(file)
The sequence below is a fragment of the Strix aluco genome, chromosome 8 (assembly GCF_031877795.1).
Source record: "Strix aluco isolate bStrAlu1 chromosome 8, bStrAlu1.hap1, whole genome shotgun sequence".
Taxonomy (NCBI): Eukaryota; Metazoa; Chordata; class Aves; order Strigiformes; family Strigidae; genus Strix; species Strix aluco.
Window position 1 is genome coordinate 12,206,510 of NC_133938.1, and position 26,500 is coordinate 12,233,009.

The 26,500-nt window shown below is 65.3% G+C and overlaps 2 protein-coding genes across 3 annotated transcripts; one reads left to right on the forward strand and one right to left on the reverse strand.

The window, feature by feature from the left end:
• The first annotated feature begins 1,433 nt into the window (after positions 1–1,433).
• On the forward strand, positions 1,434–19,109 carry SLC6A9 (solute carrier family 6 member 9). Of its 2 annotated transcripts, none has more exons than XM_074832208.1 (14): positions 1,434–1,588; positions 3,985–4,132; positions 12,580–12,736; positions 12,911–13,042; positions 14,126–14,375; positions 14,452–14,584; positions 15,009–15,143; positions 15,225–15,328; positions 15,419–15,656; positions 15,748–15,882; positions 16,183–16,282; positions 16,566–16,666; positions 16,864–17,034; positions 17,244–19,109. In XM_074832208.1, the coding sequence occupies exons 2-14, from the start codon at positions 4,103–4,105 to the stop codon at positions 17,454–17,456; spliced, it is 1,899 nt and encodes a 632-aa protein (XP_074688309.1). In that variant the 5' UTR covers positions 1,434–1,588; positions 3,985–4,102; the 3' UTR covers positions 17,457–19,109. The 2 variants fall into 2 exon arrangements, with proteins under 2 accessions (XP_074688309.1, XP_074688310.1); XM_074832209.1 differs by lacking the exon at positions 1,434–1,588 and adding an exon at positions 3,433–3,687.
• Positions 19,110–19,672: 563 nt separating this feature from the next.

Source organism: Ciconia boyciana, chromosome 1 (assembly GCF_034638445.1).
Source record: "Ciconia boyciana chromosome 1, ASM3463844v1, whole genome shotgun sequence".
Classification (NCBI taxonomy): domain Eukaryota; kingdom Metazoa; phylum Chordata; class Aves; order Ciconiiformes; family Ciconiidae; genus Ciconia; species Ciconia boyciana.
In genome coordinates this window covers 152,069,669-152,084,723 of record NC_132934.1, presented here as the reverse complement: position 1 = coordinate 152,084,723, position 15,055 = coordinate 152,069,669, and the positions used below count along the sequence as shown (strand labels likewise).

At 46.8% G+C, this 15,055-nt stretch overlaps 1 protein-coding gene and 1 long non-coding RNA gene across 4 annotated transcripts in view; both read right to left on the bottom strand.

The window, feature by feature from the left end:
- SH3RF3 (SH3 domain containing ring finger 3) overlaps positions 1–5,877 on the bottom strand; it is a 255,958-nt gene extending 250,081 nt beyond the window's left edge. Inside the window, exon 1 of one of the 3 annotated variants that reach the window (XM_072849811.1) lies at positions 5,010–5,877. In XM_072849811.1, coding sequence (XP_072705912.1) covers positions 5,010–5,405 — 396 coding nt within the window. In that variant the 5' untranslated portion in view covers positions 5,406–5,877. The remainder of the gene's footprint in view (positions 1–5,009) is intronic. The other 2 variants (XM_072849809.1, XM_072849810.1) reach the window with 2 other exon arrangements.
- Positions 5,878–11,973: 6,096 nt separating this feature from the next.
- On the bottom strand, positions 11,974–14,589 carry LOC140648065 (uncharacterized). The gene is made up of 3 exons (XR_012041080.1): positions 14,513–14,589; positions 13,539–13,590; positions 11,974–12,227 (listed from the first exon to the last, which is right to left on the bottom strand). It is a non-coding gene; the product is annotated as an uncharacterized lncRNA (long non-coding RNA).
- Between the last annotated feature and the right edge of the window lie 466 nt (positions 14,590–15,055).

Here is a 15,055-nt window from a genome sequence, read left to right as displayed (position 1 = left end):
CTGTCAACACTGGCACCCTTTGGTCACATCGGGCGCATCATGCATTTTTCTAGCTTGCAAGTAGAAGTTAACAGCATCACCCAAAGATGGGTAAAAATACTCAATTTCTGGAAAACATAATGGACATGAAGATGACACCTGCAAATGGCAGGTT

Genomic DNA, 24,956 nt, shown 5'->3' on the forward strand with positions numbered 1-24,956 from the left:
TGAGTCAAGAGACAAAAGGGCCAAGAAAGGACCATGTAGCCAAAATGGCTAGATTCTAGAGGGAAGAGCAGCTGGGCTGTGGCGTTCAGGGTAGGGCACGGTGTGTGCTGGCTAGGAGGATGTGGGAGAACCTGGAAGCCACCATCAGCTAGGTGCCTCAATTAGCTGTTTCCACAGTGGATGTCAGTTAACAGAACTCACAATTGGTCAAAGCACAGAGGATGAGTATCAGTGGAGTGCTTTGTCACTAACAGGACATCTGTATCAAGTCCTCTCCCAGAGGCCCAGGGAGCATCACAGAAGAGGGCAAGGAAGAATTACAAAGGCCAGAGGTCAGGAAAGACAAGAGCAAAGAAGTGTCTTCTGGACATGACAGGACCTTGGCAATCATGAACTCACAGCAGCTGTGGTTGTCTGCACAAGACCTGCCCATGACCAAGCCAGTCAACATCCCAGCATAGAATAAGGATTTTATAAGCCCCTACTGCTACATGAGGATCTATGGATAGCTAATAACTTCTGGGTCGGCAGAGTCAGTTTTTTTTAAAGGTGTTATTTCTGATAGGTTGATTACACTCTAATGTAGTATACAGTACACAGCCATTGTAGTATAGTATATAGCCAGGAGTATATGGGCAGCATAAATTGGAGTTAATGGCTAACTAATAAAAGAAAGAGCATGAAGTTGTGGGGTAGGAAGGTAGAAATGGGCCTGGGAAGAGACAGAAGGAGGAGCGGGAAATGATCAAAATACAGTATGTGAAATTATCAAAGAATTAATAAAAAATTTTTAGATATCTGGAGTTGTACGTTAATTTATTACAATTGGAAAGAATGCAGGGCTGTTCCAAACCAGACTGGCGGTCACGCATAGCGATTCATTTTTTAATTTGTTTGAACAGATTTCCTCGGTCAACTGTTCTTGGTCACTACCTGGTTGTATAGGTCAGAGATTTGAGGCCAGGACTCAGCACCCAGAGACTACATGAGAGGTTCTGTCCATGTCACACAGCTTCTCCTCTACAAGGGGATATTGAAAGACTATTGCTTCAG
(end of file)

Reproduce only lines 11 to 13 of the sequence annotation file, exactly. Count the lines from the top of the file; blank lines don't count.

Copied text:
Source record: "Ciconia boyciana chromosome 1, ASM3463844v1, whole genome shotgun sequence".
Classification (NCBI taxonomy): domain Eukaryota; kingdom Metazoa; phylum Chordata; class Aves; order Ciconiiformes; family Ciconiidae; genus Ciconia; species Ciconia boyciana.
In genome coordinates this window covers 152,069,669-152,084,723 of record NC_132934.1, presented here as the reverse complement: position 1 = coordinate 152,084,723, position 15,055 = coordinate 152,069,669, and the positions used below count along the sequence as shown (strand labels likewise).